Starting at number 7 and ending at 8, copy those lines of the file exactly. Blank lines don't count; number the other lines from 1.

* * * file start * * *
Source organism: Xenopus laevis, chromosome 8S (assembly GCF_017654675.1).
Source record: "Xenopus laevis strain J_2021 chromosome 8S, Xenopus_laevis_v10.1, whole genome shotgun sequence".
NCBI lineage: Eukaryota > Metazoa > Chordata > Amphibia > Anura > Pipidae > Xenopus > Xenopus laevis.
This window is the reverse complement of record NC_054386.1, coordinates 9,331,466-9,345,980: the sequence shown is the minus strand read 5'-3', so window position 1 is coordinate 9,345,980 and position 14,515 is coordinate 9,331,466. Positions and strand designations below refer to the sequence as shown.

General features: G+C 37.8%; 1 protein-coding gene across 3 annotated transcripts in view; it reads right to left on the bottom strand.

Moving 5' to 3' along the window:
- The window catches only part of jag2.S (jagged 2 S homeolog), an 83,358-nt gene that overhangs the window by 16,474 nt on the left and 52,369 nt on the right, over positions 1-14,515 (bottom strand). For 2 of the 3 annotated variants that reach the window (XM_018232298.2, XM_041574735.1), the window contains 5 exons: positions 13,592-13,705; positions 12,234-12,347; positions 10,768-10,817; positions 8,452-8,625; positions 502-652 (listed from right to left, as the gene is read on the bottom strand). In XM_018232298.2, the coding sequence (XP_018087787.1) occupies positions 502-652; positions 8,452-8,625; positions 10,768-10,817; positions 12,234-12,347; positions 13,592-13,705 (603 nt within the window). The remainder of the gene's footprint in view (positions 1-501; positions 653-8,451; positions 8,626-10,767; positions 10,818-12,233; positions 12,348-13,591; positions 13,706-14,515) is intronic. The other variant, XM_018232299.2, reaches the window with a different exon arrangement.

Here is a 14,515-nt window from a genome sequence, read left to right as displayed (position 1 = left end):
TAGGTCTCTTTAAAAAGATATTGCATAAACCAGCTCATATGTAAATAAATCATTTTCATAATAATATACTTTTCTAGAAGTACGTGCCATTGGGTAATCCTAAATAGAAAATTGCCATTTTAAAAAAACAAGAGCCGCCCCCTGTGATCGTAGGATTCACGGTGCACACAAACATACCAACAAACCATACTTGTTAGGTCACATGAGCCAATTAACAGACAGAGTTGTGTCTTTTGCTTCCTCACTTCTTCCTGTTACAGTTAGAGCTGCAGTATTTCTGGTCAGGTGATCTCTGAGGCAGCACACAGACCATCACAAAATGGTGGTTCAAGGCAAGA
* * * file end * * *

- The window catches only part of jag2.S (jagged 2 S homeolog), an 83,358-nt gene that overhangs the window by 16,474 nt on the left and 52,369 nt on the right, over positions 1-14,515 (bottom strand). For 2 of the 3 annotated variants that reach the window (XM_018232298.2, XM_041574735.1), the window contains 5 exons: positions 13,592-13,705; positions 12,234-12,347; positions 10,768-10,817; positions 8,452-8,625; positions 502-652 (listed from right to left, as the gene is read on the bottom strand). In XM_018232298.2, the coding sequence (XP_018087787.1) occupies positions 502-652; positions 8,452-8,625; positions 10,768-10,817; positions 12,234-12,347; positions 13,592-13,705 (603 nt within the window). The remainder of the gene's footprint in view (positions 1-501; positions 653-8,451; positions 8,626-10,767; positions 10,818-12,233; positions 12,348-13,591; positions 13,706-14,515) is intronic. The other variant, XM_018232299.2, reaches the window with a different exon arrangement.

Here is a 14,515-nt window from a genome sequence, read left to right as displayed (position 1 = left end):